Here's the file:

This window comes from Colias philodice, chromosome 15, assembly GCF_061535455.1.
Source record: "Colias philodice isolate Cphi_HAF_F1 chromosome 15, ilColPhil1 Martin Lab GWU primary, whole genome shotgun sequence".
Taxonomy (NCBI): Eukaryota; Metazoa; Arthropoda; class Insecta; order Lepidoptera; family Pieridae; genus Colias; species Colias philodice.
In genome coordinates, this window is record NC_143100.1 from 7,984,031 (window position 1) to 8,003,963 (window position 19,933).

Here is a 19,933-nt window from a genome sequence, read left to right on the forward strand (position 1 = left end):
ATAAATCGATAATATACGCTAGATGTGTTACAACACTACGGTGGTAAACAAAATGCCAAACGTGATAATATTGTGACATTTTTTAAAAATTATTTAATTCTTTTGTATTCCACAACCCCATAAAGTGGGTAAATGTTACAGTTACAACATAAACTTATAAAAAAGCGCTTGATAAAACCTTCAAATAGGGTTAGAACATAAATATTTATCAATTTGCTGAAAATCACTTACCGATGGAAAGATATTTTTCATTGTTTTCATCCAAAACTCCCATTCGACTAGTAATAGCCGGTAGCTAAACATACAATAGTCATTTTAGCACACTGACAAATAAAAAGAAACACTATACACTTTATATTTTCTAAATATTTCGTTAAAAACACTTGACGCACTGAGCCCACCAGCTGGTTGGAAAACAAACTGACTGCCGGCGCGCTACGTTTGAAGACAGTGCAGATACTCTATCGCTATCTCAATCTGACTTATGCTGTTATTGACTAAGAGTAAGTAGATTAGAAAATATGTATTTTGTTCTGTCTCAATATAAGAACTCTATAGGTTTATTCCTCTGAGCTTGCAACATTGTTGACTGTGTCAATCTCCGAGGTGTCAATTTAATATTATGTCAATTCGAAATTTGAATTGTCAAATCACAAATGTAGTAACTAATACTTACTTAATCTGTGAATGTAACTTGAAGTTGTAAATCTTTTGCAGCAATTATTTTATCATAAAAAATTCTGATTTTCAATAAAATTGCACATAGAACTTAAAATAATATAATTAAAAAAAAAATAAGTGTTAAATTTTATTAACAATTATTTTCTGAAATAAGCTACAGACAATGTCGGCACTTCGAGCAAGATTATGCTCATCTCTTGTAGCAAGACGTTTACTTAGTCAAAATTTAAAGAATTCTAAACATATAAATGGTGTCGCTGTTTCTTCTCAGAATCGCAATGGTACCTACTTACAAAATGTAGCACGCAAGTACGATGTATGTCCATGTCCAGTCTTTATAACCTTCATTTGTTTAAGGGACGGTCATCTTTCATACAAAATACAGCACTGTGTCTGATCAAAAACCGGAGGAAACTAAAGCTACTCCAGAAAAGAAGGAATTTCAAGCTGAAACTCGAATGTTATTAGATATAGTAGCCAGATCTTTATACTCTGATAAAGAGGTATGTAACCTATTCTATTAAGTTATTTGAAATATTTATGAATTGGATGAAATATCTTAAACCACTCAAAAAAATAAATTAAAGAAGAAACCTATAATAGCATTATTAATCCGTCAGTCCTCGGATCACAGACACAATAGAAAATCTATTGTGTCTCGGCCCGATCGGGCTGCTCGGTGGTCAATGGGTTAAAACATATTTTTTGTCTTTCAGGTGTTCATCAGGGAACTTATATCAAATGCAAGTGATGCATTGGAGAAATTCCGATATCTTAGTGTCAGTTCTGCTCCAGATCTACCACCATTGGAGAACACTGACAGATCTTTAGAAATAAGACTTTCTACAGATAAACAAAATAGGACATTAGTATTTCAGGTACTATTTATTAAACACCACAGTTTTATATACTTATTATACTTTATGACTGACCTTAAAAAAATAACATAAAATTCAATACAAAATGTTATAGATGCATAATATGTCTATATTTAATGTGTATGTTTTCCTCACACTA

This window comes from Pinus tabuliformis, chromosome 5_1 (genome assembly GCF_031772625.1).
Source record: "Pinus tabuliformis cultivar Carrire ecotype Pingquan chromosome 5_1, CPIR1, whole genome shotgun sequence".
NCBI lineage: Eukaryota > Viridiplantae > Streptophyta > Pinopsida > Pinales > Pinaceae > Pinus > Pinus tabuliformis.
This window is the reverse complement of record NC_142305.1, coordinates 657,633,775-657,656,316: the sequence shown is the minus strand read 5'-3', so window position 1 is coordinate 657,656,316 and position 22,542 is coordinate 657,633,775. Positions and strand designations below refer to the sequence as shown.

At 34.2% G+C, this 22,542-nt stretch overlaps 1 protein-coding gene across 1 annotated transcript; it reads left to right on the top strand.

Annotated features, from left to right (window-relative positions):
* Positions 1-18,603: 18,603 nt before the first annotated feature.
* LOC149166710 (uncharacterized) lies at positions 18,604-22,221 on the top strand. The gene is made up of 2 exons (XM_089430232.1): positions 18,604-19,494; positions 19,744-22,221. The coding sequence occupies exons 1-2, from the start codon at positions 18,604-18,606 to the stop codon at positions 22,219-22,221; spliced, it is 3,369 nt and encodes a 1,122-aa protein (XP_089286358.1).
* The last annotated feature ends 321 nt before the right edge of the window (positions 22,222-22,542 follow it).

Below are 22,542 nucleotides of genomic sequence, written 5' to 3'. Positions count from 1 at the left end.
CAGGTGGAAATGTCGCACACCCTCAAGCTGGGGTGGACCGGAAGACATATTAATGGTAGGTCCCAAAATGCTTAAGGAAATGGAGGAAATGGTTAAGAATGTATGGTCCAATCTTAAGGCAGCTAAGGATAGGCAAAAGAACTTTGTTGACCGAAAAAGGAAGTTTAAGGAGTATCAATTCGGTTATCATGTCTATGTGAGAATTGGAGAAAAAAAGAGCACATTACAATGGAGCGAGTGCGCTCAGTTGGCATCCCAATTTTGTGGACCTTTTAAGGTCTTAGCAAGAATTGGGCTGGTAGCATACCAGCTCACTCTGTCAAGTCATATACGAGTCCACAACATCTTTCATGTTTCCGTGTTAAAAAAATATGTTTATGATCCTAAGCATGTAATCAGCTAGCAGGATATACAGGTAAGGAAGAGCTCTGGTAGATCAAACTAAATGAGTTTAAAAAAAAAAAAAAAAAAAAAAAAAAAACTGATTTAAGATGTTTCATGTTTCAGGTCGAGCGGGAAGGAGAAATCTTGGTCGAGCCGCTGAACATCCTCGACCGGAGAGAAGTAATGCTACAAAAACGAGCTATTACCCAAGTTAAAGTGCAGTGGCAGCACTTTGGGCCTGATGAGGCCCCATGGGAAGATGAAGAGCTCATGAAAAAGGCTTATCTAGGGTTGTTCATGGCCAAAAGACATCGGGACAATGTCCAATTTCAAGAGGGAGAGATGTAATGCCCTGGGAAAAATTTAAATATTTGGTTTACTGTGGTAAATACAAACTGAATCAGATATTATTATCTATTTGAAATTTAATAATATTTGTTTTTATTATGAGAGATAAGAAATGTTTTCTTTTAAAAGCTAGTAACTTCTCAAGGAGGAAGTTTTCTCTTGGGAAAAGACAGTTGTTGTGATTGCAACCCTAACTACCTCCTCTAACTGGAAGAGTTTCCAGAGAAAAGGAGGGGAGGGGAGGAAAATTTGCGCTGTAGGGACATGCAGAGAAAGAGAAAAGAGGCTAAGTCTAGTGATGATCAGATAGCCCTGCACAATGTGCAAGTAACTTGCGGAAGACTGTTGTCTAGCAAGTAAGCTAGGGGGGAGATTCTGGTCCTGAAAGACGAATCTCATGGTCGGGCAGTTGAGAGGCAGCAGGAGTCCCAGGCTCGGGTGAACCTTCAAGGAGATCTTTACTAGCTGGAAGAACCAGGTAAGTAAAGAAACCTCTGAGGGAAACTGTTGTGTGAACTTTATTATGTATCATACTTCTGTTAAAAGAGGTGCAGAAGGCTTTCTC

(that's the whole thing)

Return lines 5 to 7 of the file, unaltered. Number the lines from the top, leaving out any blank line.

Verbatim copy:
Here is a 19,933-nt window from a genome sequence, read left to right on the forward strand (position 1 = left end):
ATAAATCGATAATATACGCTAGATGTGTTACAACACTACGGTGGTAAACAAAATGCCAAACGTGATAATATTGTGACATTTTTTAAAAATTATTTAATTCTTTTGTATTCCACAACCCCATAAAGTGGGTAAATGTTACAGTTACAACATAAACTTATAAAAAAGCGCTTGATAAAACCTTCAAATAGGGTTAGAACATAAATATTTATCAATTTGCTGAAAATCACTTACCGATGGAAAGATATTTTTCATTGTTTTCATCCAAAACTCCCATTCGACTAGTAATAGCCGGTAGCTAAACATACAATAGTCATTTTAGCACACTGACAAATAAAAAGAAACACTATACACTTTATATTTTCTAAATATTTCGTTAAAAACACTTGACGCACTGAGCCCACCAGCTGGTTGGAAAACAAACTGACTGCCGGCGCGCTACGTTTGAAGACAGTGCAGATACTCTATCGCTATCTCAATCTGACTTATGCTGTTATTGACTAAGAGTAAGTAGATTAGAAAATATGTATTTTGTTCTGTCTCAATATAAGAACTCTATAGGTTTATTCCTCTGAGCTTGCAACATTGTTGACTGTGTCAATCTCCGAGGTGTCAATTTAATATTATGTCAATTCGAAATTTGAATTGTCAAATCACAAATGTAGTAACTAATACTTACTTAATCTGTGAATGTAACTTGAAGTTGTAAATCTTTTGCAGCAATTATTTTATCATAAAAAATTCTGATTTTCAATAAAATTGCACATAGAACTTAAAATAATATAATTAAAAAAAAAATAAGTGTTAAATTTTATTAACAATTATTTTCTGAAATAAGCTACAGACAATGTCGGCACTTCGAGCAAGATTATGCTCATCTCTTGTAGCAAGACGTTTACTTAGTCAAAATTTAAAGAATTCTAAACATATAAATGGTGTCGCTGTTTCTTCTCAGAATCGCAATGGTACCTACTTACAAAATGTAGCACGCAAGTACGATGTATGTCCATGTCCAGTCTTTATAACCTTCATTTGTTTAAGGGACGGTCATCTTTCATACAAAATACAGCACTGTGTCTGATCAAAAACCGGAGGAAACTAAAGCTACTCCAGAAAAGAAGGAATTTCAAGCTGAAACTCGAATGTTATTAGATATAGTAGCCAGATCTTTATACTCTGATAAAGAGGTATGTAACCTATTCTATTAAGTTATTTGAAATATTTATGAATTGGATGAAATATCTTAAACCACTCAAAAAAATAAATTAAAGAAGAAACCTATAATAGCATTATTAATCCGTCAGTCCTCGGATCACAGACACAATAGAAAATCTATTGTGTCTCGGCCCGATCGGGCTGCTCGGTGGTCAATGGGTTAAAACATATTTTTTGTCTTTCAGGTGTTCATCAGGGAACTTATATCAAATGCAAGTGATGCATTGGAGAAATTCCGATATCTTAGTGTCAGTTCTGCTCCAGATCTACCACCATTGGAGAACACTGACAGATCTTTAGAAATAAGACTTTCTACAGATAAACAAAATAGGACATTAGTATTTCAGGTACTATTTATTAAACACCACAGTTTTATATACTTATTATACTTTATGACTGACCTTAAAAAAATAACATAAAATTCAATACAAAATGTTATAGATGCATAATATGTCTATATTTAATGTGTATGTTTTCCTCACACTA

This window comes from Pinus tabuliformis, chromosome 5_1 (genome assembly GCF_031772625.1).